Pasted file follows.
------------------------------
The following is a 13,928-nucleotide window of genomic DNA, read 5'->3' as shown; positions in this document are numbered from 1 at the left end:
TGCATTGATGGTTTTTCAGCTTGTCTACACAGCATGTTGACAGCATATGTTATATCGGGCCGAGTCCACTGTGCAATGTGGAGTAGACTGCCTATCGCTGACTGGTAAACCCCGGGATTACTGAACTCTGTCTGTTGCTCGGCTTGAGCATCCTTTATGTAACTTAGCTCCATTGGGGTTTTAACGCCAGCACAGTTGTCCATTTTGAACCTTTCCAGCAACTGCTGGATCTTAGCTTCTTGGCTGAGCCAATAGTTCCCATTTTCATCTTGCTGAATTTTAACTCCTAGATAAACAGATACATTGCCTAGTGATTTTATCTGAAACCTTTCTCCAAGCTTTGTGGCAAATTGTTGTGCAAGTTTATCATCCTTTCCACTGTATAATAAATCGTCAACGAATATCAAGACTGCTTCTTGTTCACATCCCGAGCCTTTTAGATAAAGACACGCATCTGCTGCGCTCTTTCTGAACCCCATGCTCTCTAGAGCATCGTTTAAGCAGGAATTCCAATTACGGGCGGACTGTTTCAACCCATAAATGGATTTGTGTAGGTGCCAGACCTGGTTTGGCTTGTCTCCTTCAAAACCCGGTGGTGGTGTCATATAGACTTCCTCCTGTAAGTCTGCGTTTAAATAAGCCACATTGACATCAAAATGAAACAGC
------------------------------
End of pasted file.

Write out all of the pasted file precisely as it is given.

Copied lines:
The following is a 13,928-nucleotide window of genomic DNA, read 5'->3' as shown; positions in this document are numbered from 1 at the left end:
TGCATTGATGGTTTTTCAGCTTGTCTACACAGCATGTTGACAGCATATGTTATATCGGGCCGAGTCCACTGTGCAATGTGGAGTAGACTGCCTATCGCTGACTGGTAAACCCCGGGATTACTGAACTCTGTCTGTTGCTCGGCTTGAGCATCCTTTATGTAACTTAGCTCCATTGGGGTTTTAACGCCAGCACAGTTGTCCATTTTGAACCTTTCCAGCAACTGCTGGATCTTAGCTTCTTGGCTGAGCCAATAGTTCCCATTTTCATCTTGCTGAATTTTAACTCCTAGATAAACAGATACATTGCCTAGTGATTTTATCTGAAACCTTTCTCCAAGCTTTGTGGCAAATTGTTGTGCAAGTTTATCATCCTTTCCACTGTATAATAAATCGTCAACGAATATCAAGACTGCTTCTTGTTCACATCCCGAGCCTTTTAGATAAAGACACGCATCTGCTGCGCTCTTTCTGAACCCCATGCTCTCTAGAGCATCGTTTAAGCAGGAATTCCAATTACGGGCGGACTGTTTCAACCCATAAATGGATTTGTGTAGGTGCCAGACCTGGTTTGGCTTGTCTCCTTCAAAACCCGGTGGTGGTGTCATATAGACTTCCTCCTGTAAGTCTGCGTTTAAATAAGCCACATTGACATCAAAATGAAACAGC